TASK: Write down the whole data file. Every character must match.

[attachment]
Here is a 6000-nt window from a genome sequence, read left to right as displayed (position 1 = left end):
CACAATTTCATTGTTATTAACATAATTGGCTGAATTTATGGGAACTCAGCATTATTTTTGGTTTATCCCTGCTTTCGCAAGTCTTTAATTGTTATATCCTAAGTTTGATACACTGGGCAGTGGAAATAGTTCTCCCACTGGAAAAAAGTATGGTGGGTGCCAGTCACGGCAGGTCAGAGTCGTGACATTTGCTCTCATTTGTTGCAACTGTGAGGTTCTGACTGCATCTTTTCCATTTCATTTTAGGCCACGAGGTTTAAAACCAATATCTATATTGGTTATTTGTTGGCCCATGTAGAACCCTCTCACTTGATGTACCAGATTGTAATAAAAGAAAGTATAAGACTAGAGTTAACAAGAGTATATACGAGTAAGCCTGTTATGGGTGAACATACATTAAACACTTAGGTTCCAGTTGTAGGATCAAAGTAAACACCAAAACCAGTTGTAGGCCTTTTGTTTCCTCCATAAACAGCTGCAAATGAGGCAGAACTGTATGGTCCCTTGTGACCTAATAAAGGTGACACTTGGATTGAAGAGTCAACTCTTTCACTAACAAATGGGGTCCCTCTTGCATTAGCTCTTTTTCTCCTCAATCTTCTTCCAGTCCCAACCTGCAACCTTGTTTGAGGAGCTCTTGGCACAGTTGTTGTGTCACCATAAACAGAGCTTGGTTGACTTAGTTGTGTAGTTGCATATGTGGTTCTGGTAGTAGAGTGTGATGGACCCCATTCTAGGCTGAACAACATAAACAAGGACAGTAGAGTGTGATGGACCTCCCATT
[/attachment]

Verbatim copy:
Here is a 6000-nt window from a genome sequence, read left to right as displayed (position 1 = left end):
CACAATTTCATTGTTATTAACATAATTGGCTGAATTTATGGGAACTCAGCATTATTTTTGGTTTATCCCTGCTTTCGCAAGTCTTTAATTGTTATATCCTAAGTTTGATACACTGGGCAGTGGAAATAGTTCTCCCACTGGAAAAAAGTATGGTGGGTGCCAGTCACGGCAGGTCAGAGTCGTGACATTTGCTCTCATTTGTTGCAACTGTGAGGTTCTGACTGCATCTTTTCCATTTCATTTTAGGCCACGAGGTTTAAAACCAATATCTATATTGGTTATTTGTTGGCCCATGTAGAACCCTCTCACTTGATGTACCAGATTGTAATAAAAGAAAGTATAAGACTAGAGTTAACAAGAGTATATACGAGTAAGCCTGTTATGGGTGAACATACATTAAACACTTAGGTTCCAGTTGTAGGATCAAAGTAAACACCAAAACCAGTTGTAGGCCTTTTGTTTCCTCCATAAACAGCTGCAAATGAGGCAGAACTGTATGGTCCCTTGTGACCTAATAAAGGTGACACTTGGATTGAAGAGTCAACTCTTTCACTAACAAATGGGGTCCCTCTTGCATTAGCTCTTTTTCTCCTCAATCTTCTTCCAGTCCCAACCTGCAACCTTGTTTGAGGAGCTCTTGGCACAGTTGTTGTGTCACCATAAACAGAGCTTGGTTGACTTAGTTGTGTAGTTGCATATGTGGTTCTGGTAGTAGAGTGTGATGGACCCCATTCTAGGCTGAACAACATAAACAAGGACAGTAGAGTGTGATGGACCTCCCATT